Author’s cousin dancing Bharatanatyam, with a picture of Nataraja in the background

Padma Venkatraman, author of A Time to Dance and Climbing the Stars

You might think my third novel, A Time To Dance, was inspired by dance. It was. It was also inspired by a snake.

I’m American, but I was born in India. When I was 19, I went back to visit and was bitten by one of the deadliest venomous snakes: a viper.

At the hospital, a doctor said, “You’re so cheerful, you give me hope.” I thought, ‘Hey, shouldn’t you be giving me the hope?’

Later, doctors said something peculiar—if I’d been terrified of dying, I probably would’ve. But because I thought, “Ah well, if I’m going I may as well laugh instead of cry—they both sort of sound the same,” I ended up living.

It was awfully painful, though, and I almost lost my leg. Rainbow colors look gorgeous in the sky, but it’s horrific if your skin turns all the colors of the spectrum after a snake bite. Miraculously, my leg healed.

That experience—of nearly losing life and limb—stayed with me. And it crystallized a deep sense of spirituality—not limited by the boundaries of any religion, although probably informed by Hinduism.

Hinduism is, I think, the most misunderstood religion—sometimes even by Hindus themselves! I’m tired and saddened by the widely perpetuated misconceptions rife in today’s media. Books for children and adults, young and old, are rife with false stereotypes, such as that Hindus are polytheistic.

My novel, A Time To Dance, is one of the few books that looks at a Hindu character’s spiritual growth.

Veda, the protagonist of A Time To Dance, is a dancer who loses her leg. As she fights to dance again, her love of dance deepens, and she discovers how to evoke inner stillness through movement. She learns to love her body again, becomes more compassionate, and grows spiritually.

She understands the Hindu concept that God is the limitless power of goodness—one formless entity that can assume any form, that exists within and outside us. She also refers to a poem that captures the essence of Hinduism: just as every river follows its own course but ultimately reaches the one global ocean, each soul follows its own path, but ultimately reaches the one supreme entity.

Tanuja Hidier

Tanuja Desai Hidier, author of Born Confused and Bombay Blues

I write this in London. From a room—perhaps my temple, as it’s often where I make my own leap of faith (writing)—abrim with paper, pens, laptop. NYC toy taxis. Blessed Mumbadevi Temple coconut (from a Bombay Blues research trip). Black Lanzarote lava. Purple Rain vinyl. Patti Smith poetry. My daughters’ little love Post-Its. Snoopy. God A’a. Arrow-firing Arjuna. Blue Mary. Silver Buddha.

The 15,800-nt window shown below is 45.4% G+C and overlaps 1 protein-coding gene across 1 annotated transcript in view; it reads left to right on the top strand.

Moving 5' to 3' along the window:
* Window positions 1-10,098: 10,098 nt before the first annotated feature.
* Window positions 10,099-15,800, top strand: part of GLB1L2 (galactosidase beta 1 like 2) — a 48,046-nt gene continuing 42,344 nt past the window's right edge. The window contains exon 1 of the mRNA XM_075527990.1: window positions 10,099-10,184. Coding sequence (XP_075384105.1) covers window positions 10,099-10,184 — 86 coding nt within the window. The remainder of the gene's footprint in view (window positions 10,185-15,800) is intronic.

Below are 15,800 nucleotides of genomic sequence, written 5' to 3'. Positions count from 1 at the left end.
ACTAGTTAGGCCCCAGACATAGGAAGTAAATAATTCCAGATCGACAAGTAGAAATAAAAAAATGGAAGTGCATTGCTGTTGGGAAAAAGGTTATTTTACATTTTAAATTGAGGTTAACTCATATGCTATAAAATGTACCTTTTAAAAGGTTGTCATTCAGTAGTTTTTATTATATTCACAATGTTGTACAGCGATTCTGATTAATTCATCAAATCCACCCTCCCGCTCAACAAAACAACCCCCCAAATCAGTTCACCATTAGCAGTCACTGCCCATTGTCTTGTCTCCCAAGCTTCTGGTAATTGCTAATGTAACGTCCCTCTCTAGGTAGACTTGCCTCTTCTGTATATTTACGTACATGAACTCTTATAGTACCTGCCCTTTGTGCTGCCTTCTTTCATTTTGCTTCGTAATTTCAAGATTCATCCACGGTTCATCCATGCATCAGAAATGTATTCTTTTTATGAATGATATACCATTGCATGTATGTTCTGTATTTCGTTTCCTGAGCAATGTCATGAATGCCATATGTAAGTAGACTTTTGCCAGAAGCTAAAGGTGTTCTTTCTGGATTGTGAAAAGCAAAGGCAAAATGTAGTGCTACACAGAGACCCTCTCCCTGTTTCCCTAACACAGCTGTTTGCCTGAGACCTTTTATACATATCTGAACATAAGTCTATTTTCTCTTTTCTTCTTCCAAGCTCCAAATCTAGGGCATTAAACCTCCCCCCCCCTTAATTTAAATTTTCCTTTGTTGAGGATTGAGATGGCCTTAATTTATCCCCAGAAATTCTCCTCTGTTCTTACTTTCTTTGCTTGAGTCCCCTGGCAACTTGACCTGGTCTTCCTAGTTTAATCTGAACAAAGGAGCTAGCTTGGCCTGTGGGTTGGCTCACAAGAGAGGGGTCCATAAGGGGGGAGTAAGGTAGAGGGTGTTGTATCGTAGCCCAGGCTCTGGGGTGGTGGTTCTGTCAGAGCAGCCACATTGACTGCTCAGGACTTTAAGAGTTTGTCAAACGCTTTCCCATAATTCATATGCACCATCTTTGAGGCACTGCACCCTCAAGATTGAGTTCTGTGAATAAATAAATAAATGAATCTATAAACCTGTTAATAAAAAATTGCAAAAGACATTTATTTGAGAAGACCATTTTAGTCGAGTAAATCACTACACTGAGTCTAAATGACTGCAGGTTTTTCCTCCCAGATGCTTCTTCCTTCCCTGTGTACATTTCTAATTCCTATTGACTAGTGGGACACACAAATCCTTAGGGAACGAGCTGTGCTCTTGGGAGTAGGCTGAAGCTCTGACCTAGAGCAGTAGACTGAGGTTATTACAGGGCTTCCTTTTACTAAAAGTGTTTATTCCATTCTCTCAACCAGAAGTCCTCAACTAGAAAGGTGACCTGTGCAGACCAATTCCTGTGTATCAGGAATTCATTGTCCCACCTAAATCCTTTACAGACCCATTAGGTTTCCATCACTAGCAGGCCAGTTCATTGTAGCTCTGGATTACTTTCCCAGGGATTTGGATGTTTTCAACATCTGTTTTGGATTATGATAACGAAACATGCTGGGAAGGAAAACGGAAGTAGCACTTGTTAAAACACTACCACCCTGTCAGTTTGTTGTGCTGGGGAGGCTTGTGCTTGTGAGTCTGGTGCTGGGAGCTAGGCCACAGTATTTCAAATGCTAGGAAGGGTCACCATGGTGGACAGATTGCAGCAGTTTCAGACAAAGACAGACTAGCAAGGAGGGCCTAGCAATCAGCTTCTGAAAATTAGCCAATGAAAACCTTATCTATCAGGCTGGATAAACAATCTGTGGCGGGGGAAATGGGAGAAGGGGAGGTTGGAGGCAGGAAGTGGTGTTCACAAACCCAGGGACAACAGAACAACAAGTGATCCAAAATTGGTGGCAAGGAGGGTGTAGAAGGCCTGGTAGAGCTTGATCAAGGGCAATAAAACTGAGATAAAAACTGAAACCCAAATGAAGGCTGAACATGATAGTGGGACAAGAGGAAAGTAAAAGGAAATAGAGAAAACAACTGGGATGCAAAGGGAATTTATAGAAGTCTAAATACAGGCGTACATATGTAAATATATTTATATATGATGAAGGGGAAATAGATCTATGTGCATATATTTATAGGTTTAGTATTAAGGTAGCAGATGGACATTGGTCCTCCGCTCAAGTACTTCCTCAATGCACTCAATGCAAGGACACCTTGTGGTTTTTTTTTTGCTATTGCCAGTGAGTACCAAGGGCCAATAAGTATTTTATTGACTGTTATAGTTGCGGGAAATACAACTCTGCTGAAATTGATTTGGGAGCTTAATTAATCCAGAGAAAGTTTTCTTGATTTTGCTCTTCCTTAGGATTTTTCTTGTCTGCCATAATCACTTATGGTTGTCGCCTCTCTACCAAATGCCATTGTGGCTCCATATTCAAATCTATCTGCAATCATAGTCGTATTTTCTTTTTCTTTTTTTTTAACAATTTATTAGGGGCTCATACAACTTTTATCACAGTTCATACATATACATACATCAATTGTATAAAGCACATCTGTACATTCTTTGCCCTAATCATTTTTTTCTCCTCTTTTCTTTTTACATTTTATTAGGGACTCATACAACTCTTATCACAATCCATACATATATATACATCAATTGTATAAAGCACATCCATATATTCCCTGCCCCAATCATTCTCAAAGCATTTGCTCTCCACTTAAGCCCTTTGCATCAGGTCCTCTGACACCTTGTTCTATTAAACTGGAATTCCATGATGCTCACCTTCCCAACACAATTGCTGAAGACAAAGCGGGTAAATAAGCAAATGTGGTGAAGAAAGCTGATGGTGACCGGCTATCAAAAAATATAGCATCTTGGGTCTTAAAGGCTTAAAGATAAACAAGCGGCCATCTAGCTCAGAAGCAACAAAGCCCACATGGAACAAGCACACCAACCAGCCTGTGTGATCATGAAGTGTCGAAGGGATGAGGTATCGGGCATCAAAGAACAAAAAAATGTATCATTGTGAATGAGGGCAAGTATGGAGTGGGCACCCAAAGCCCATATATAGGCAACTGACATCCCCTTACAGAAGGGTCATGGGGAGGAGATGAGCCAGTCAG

And seven—I’m just realizing—Ganeshas. Hinduism’s elephant-headed God of New Beginnings.

I’ve lived in London 16 years, with my French husband and now our IndoFrancoBelgoAmericana Blighty-born girls. Me: Boston-born; my brother, mother: Bombay. My father, Johannesburg-birthed, grew up in the village of Varad, Gujarat. My parents were raised Hindu—but as the first from both sides to pilgrimmigrate to the USA (and the first “brown” in our town), they swiftly became artists of adaptation.

Brahma, Buddha. Allah, Jesus: All rivers join the sea, they taught us. Chicopee River included.

As believers, they were (and are) weavers, elements of Hinduism lovingly, gracefully intertwined into the fabric of our everyday life: a Krishna in our kitchen; Christmas tree in the den. Like the father in my novels, my Bapuji murmured morning bhajans, gliding room to room, deity to deity, in prayer. He’d hum with equal pleasure to my brother playing Elton John on piano, our Madonna, Bowie, Prince albums (my mother—who Om’d upon a rosary—loved Purple Rain).

They huge-heartedly embraced their new start in this new world. And thus, I grew a deep affection for their old one. A respect for the revision, adaptation, integration of traditions. And a love for new beginnings.

In my first novel, Born Confused, protagonist Dimple Lala and her Bombayite cousin hold a housewarming pooja in Kavita’s NYC apartment, to reincarnate her sad recently jilted state into a positive new-start singledom one. Unsure how to proceed, they improvise: No coconut to crack? They offer Ganesha a Bounty bar. Low on rice to throw in the fire? Toss in some penne.

We’ve espoused this feather-in and wing-it approach off the page, too. A favorite new-beginning example? Seventeen years ago, I found the most suitable boy for me in a French (small-town white technically Catholic) man…whom I met at a Muslim Pakistani friend’s NYC Christmas-tree-lighting dance party.

Bernard’s family welcomed me from go. And mine, him. We married a little over a year after meeting.

For the ceremony, we had only immediate family present in the sacred space of…the house in the town where I grew up! We’d recorded a music mix—French (Nougaro); Indian (traditional and diasporic); Moloko; Stardust. Soundtracked thus, my beloved father walked me down the stairs from my bedroom to the living room hearth, above which hung a tableau of Lord Vishnu’s incarnations (where he prayed for me and my brother).

When we departed my hometown, en route to our new UK start, my mother—as the mother in my novels does—stood before our kitchen Krishna and pressed the bindi powder her own mother had pressed between her brows the morning she left for America upon my forehead, and Bernard’s.

What a journey that golden vial had made. That we all had made. And continue to make. Composed of myriad maps—geographical, emotional, experiential.

Endless new beginnings.

For life is a series of these. It takes a leap of faith to start again. And treating transitions with care—as something to celebrate rather than fear—can transform your once upon a time into your happily ever after.

As Dimple Lala says in Bombay Blues:

Everything that can be celebrated must be celebrated.

So mix. Remix. And: Rejoice.